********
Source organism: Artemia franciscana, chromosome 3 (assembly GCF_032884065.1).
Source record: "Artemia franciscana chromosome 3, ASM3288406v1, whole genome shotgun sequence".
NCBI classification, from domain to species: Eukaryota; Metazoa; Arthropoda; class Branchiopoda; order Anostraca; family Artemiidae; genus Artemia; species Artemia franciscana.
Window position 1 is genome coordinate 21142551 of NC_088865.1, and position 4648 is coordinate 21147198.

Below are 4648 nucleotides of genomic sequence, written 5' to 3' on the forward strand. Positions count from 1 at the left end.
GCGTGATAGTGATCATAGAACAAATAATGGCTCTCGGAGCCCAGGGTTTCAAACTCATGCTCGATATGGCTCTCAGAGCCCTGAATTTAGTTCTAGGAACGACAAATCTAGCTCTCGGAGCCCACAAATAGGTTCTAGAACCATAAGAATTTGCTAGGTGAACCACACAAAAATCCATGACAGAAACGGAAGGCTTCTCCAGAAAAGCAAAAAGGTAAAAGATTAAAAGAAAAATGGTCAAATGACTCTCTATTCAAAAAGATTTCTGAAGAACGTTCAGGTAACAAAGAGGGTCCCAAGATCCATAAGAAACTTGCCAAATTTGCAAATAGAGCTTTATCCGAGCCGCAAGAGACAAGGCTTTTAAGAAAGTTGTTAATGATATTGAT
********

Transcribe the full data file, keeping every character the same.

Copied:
Source organism: Artemia franciscana, chromosome 3 (assembly GCF_032884065.1).
Source record: "Artemia franciscana chromosome 3, ASM3288406v1, whole genome shotgun sequence".
NCBI classification, from domain to species: Eukaryota; Metazoa; Arthropoda; class Branchiopoda; order Anostraca; family Artemiidae; genus Artemia; species Artemia franciscana.
Window position 1 is genome coordinate 21142551 of NC_088865.1, and position 4648 is coordinate 21147198.

Below are 4648 nucleotides of genomic sequence, written 5' to 3' on the forward strand. Positions count from 1 at the left end.
GCGTGATAGTGATCATAGAACAAATAATGGCTCTCGGAGCCCAGGGTTTCAAACTCATGCTCGATATGGCTCTCAGAGCCCTGAATTTAGTTCTAGGAACGACAAATCTAGCTCTCGGAGCCCACAAATAGGTTCTAGAACCATAAGAATTTGCTAGGTGAACCACACAAAAATCCATGACAGAAACGGAAGGCTTCTCCAGAAAAGCAAAAAGGTAAAAGATTAAAAGAAAAATGGTCAAATGACTCTCTATTCAAAAAGATTTCTGAAGAACGTTCAGGTAACAAAGAGGGTCCCAAGATCCATAAGAAACTTGCCAAATTTGCAAATAGAGCTTTATCCGAGCCGCAAGAGACAAGGCTTTTAAGAAAGTTGTTAATGATATTGAT